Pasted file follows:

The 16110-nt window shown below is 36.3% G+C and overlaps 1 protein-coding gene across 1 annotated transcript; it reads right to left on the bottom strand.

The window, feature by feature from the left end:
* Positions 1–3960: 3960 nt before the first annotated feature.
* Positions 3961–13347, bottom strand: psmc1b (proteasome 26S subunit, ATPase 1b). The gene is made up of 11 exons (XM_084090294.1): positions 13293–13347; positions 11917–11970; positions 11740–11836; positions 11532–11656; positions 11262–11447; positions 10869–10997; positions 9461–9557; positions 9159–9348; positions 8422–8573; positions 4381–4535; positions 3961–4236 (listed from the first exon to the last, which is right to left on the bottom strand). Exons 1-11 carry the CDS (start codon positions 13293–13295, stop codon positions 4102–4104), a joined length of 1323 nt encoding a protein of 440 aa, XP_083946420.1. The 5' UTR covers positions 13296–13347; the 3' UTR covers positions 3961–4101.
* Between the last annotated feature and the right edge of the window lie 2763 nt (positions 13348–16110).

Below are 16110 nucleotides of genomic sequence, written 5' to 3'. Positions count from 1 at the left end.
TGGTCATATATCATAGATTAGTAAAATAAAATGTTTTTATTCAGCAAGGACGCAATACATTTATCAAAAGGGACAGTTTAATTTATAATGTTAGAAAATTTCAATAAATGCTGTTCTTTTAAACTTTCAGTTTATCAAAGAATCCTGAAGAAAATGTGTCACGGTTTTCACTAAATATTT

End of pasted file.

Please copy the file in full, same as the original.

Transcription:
The 16110-nt window shown below is 36.3% G+C and overlaps 1 protein-coding gene across 1 annotated transcript; it reads right to left on the bottom strand.

The window, feature by feature from the left end:
* Positions 1–3960: 3960 nt before the first annotated feature.
* Positions 3961–13347, bottom strand: psmc1b (proteasome 26S subunit, ATPase 1b). The gene is made up of 11 exons (XM_084090294.1): positions 13293–13347; positions 11917–11970; positions 11740–11836; positions 11532–11656; positions 11262–11447; positions 10869–10997; positions 9461–9557; positions 9159–9348; positions 8422–8573; positions 4381–4535; positions 3961–4236 (listed from the first exon to the last, which is right to left on the bottom strand). Exons 1-11 carry the CDS (start codon positions 13293–13295, stop codon positions 4102–4104), a joined length of 1323 nt encoding a protein of 440 aa, XP_083946420.1. The 5' UTR covers positions 13296–13347; the 3' UTR covers positions 3961–4101.
* Between the last annotated feature and the right edge of the window lie 2763 nt (positions 13348–16110).

Below are 16110 nucleotides of genomic sequence, written 5' to 3'. Positions count from 1 at the left end.
TGGTCATATATCATAGATTAGTAAAATAAAATGTTTTTATTCAGCAAGGACGCAATACATTTATCAAAAGGGACAGTTTAATTTATAATGTTAGAAAATTTCAATAAATGCTGTTCTTTTAAACTTTCAGTTTATCAAAGAATCCTGAAGAAAATGTGTCACGGTTTTCACTAAATATTT